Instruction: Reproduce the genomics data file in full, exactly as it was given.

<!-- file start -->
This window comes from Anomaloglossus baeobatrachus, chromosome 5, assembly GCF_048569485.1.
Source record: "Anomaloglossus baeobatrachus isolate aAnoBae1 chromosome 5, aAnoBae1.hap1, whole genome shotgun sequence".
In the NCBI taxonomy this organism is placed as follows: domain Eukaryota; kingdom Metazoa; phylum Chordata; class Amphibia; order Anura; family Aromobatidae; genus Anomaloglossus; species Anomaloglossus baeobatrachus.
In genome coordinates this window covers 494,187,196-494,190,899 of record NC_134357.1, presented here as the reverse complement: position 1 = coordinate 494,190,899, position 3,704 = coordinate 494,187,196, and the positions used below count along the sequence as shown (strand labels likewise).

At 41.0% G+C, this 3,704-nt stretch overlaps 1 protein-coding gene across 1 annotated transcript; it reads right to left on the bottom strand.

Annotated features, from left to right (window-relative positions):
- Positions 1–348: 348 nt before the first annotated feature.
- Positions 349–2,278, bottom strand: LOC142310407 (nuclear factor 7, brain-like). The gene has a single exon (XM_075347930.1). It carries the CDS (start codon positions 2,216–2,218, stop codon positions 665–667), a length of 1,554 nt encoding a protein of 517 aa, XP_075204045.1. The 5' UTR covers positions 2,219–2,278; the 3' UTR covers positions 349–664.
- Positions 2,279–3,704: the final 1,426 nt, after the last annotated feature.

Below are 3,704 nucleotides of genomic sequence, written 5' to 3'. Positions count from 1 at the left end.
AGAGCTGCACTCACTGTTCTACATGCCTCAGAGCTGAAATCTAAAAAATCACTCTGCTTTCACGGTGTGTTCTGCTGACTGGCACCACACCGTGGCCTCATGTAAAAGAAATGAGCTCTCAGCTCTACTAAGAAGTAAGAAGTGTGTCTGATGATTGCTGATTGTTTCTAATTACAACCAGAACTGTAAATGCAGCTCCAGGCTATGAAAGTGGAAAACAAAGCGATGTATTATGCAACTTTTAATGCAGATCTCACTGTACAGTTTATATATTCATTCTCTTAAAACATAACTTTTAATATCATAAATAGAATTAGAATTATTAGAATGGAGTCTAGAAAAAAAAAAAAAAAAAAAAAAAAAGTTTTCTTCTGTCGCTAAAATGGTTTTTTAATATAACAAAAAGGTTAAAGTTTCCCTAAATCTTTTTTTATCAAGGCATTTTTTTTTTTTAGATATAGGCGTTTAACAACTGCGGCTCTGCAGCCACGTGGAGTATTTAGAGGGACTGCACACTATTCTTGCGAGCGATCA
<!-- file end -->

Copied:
This window comes from Anomaloglossus baeobatrachus, chromosome 5, assembly GCF_048569485.1.
Source record: "Anomaloglossus baeobatrachus isolate aAnoBae1 chromosome 5, aAnoBae1.hap1, whole genome shotgun sequence".
In the NCBI taxonomy this organism is placed as follows: domain Eukaryota; kingdom Metazoa; phylum Chordata; class Amphibia; order Anura; family Aromobatidae; genus Anomaloglossus; species Anomaloglossus baeobatrachus.
In genome coordinates this window covers 494,187,196-494,190,899 of record NC_134357.1, presented here as the reverse complement: position 1 = coordinate 494,190,899, position 3,704 = coordinate 494,187,196, and the positions used below count along the sequence as shown (strand labels likewise).

At 41.0% G+C, this 3,704-nt stretch overlaps 1 protein-coding gene across 1 annotated transcript; it reads right to left on the bottom strand.

Annotated features, from left to right (window-relative positions):
- Positions 1–348: 348 nt before the first annotated feature.
- Positions 349–2,278, bottom strand: LOC142310407 (nuclear factor 7, brain-like). The gene has a single exon (XM_075347930.1). It carries the CDS (start codon positions 2,216–2,218, stop codon positions 665–667), a length of 1,554 nt encoding a protein of 517 aa, XP_075204045.1. The 5' UTR covers positions 2,219–2,278; the 3' UTR covers positions 349–664.
- Positions 2,279–3,704: the final 1,426 nt, after the last annotated feature.

Below are 3,704 nucleotides of genomic sequence, written 5' to 3'. Positions count from 1 at the left end.
AGAGCTGCACTCACTGTTCTACATGCCTCAGAGCTGAAATCTAAAAAATCACTCTGCTTTCACGGTGTGTTCTGCTGACTGGCACCACACCGTGGCCTCATGTAAAAGAAATGAGCTCTCAGCTCTACTAAGAAGTAAGAAGTGTGTCTGATGATTGCTGATTGTTTCTAATTACAACCAGAACTGTAAATGCAGCTCCAGGCTATGAAAGTGGAAAACAAAGCGATGTATTATGCAACTTTTAATGCAGATCTCACTGTACAGTTTATATATTCATTCTCTTAAAACATAACTTTTAATATCATAAATAGAATTAGAATTATTAGAATGGAGTCTAGAAAAAAAAAAAAAAAAAAAAAAAAAGTTTTCTTCTGTCGCTAAAATGGTTTTTTAATATAACAAAAAGGTTAAAGTTTCCCTAAATCTTTTTTTATCAAGGCATTTTTTTTTTTTAGATATAGGCGTTTAACAACTGCGGCTCTGCAGCCACGTGGAGTATTTAGAGGGACTGCACACTATTCTTGCGAGCGATCA